For those of you who are unaware, I started a writing MFA program, Stonecoast, this Summer. I know I've mentioned it in this space a few times and I wanted to write about it at more length now that I've just completed the first semester of work. First I'll talk about my intentions in following the grad school route, and then I'll assess what I think I've accomplished this semester. Finally, tacked on to the end in an ungainly manner, I'll run the numbers on what I wrote over the last few months. Sounds fun, right?

First, what I wasn't expecting by attending an MFA program. I don't think writing that leads to publishing can be taught. I certainly had no belief that I would be handed a magical set of rules that, once followed, led to me becoming the next Stephen King. I think that lots of writing and re-writing is the only thing that can lead to publication.

And that's one of the big reasons I wanted to go back to school. Time. I'll admit that last year when I was considering applying to grad school , I was feeling more than a little lost. I had been a stay-at-home dad for two years and while that was great, and continues to be great, it was not how I defined myself. I'd always thought of myself as a writer. Only I wasn't doing much writing. Since 2003, when my first professionally published comic came out, comics was the medium through which I channeled my creativity. There was no comics work. Several proposals had been rejected and no one was exactly knocking down my door to submit more. I knew that the entire industry was in an economic downturn, but that didn't really help boost my ego.
It occurred to me then that I should get back to writing prose. Writing comics had seemed like a sideline back when I was first published, but then it became my sole focus. So, prose. I tried a couple of times to write longer prose pieces -- I've never cared much for writing short stories, though I seem to be developing a taste for them now. But it was hard to find a focus. I struggled for more than a year with one piece, got about 150 pages and then stalled out when my computer suffered a hard drive crash that was unrepairable. After I calmed down about so much wasted work, it was almost a relief. I've since recovered that word document and can't bring myself to go back and reread it to see if it can be salvaged. I may need to just consign it to the dustbin of history, as it were.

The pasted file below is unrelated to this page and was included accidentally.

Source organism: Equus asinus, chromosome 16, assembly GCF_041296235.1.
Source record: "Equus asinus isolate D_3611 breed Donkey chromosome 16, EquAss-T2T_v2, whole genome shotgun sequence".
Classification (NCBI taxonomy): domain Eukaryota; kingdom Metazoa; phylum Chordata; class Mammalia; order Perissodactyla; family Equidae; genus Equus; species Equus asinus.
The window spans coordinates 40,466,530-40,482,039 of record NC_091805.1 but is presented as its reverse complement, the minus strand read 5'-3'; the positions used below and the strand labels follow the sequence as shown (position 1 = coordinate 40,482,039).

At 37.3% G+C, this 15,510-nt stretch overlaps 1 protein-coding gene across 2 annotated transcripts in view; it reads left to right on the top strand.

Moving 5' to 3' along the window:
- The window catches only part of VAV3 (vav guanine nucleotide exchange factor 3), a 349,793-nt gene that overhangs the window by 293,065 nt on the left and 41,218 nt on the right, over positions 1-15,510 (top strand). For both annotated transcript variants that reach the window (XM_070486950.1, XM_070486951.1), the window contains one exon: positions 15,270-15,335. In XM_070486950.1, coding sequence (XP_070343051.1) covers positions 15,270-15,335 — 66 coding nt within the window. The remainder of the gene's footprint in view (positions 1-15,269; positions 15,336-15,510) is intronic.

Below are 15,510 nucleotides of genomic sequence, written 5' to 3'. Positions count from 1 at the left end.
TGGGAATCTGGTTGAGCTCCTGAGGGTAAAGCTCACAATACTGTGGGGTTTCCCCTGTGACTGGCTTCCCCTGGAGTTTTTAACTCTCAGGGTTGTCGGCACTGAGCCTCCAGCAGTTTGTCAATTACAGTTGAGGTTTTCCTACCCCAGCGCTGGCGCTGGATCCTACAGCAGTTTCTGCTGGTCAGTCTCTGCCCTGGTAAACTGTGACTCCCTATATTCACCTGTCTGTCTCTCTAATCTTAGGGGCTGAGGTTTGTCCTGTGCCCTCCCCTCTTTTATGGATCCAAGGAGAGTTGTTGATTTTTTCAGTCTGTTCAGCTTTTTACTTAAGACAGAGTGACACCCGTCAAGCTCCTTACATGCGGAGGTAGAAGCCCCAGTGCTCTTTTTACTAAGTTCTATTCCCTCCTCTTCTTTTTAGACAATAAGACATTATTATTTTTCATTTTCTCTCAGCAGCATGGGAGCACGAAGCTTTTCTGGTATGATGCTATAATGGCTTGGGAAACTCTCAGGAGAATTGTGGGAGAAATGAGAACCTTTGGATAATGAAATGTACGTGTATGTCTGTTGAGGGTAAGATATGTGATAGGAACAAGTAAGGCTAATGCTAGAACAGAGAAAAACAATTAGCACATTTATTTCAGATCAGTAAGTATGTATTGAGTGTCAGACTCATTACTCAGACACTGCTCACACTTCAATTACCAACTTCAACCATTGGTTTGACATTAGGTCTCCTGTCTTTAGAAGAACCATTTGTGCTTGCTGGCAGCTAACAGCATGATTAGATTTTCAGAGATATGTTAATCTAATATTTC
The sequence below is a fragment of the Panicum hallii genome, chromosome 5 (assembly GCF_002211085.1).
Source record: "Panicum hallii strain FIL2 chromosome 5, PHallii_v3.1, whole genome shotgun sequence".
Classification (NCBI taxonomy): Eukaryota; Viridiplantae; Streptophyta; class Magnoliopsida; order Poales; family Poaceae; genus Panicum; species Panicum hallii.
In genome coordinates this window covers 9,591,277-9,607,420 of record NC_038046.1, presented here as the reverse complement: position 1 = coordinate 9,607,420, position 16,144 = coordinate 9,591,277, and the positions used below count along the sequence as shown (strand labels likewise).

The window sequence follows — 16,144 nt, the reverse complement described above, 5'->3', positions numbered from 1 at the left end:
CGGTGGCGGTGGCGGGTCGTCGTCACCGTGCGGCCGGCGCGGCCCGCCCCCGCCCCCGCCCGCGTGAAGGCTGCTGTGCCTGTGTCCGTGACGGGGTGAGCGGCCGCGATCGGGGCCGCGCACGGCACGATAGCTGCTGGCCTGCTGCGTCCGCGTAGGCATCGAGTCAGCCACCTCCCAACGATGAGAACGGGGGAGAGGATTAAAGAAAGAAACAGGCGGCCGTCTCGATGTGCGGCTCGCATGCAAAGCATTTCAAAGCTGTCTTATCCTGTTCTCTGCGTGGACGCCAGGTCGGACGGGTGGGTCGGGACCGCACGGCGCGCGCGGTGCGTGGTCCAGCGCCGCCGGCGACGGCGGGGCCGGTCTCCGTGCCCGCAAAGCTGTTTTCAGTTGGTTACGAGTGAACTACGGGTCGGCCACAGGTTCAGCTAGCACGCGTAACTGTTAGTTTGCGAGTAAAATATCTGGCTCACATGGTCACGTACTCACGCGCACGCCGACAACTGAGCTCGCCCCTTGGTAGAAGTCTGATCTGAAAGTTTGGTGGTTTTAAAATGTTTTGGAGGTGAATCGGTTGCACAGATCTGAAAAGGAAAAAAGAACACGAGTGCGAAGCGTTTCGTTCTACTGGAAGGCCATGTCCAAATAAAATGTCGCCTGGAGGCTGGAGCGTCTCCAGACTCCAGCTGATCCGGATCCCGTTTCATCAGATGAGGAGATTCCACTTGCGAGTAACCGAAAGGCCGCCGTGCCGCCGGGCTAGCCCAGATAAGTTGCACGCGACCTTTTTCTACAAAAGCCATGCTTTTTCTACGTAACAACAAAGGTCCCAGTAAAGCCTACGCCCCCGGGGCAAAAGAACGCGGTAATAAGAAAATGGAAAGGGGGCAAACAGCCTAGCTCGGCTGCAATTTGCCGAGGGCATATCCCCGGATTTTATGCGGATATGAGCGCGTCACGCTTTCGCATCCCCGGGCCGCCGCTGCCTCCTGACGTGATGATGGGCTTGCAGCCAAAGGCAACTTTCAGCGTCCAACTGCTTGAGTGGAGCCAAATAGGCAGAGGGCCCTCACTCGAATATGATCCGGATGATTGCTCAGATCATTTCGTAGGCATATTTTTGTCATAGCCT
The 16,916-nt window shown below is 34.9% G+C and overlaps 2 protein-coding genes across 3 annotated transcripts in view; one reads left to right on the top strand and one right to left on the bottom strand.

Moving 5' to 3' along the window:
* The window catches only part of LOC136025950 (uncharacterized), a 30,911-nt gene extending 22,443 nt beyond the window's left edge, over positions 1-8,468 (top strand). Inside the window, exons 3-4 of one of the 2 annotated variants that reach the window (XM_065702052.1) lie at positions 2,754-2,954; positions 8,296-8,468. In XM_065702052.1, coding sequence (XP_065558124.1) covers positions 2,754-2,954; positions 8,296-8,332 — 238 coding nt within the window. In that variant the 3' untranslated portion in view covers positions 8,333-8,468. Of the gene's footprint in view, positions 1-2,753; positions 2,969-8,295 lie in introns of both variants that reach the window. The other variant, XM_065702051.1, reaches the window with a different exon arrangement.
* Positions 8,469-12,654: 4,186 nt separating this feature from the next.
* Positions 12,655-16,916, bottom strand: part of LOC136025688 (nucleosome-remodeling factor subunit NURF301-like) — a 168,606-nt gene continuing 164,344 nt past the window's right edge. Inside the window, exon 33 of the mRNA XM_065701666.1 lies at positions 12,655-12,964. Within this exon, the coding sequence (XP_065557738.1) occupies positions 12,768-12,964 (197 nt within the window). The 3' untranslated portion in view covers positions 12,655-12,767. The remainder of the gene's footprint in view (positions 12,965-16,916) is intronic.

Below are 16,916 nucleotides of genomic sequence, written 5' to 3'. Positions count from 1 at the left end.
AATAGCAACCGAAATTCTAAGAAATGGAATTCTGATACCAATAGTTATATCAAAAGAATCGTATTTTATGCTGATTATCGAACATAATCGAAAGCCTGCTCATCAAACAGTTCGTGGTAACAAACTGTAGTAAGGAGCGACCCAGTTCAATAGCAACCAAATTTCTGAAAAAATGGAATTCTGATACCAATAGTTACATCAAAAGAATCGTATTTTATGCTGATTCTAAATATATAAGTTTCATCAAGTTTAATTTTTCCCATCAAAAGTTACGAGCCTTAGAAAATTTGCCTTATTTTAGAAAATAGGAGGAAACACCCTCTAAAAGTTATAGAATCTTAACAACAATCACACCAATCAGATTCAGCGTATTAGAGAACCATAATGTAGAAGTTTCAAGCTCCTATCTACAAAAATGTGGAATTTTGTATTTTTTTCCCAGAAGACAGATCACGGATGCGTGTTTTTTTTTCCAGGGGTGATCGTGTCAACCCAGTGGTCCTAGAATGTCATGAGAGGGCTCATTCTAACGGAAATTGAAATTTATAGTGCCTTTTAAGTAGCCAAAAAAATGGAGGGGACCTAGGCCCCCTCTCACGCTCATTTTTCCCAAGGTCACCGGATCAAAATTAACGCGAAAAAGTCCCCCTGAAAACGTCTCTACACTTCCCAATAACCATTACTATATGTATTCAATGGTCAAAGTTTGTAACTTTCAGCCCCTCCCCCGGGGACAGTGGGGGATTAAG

I thought that a writing program of some sort might be just what I needed. It would get me back into the habit of writing prose and it would impose a deadline to do so. Perfect. And while I don't believe you can teach someone to write, I did think that a grad program would have other benefits. Among these, I'd be exposed to a group of writing professional and I would get their critiques of my work, I'd meet and (I hoped) become friends with peers who were in the same situation as me, and I would learn from those who had already gone through the process of getting published the ins and outs of the business. Of those three the second, meeting peers, was most important to me. Living where I do, I feel sometimes like I'm living in a creative vacuum. It's been nice to have people I can reach out to via email or facebook and know that they are sharing a similar experience.

Once I decided that a writing program is what I wanted, I had to decide which one. I interviewed a couple of writers who had been through MFAs. They told me the same thing -- an observation borne out on various websites and in interviews I've read. As soon as I told them that I wanted to write genre fiction, their reply was that I would have a difficult time finding a program that would work with me. Most MFA programs are welcoming of non-genre, or literary, fiction and don't know what to do with genre. And even if a program said they'd work with you, I was told, I would find that that statement was designed just to get me in the door. Once there, I'd find an environment hostile to genre fiction. This was discouraging to say the least, and it led to me putting the idea on the back burner for a while.

I was toying with the idea of applying to the Clarion Writers' Workshop, an intensive six-week long "boot camp" for writers, when I heard a radio interview with Kelly Link. Ms Link is a phenomenal writer of surreal short stories and a recent favorite of mine. In the interview she was asked what work she did besides writing and she said that she taught at the Stonecoast MFA. That sent me running to the Internet to look up the program. Like every MFA in the country, Stonecoast has disciplines in Fiction, Non-fiction, and Poetry. What makes them unique is that they also offer a concentration in Popular Fiction (read: Genre Fiction). It didn't take me long to decide that I wanted to go there. And it was the only program to which I applied. If I had not been accepted, I would have taken it as a sign that I wasn't meant to go to grad school and I needed to find another way to advance my writing. I am so happy that I got accepted.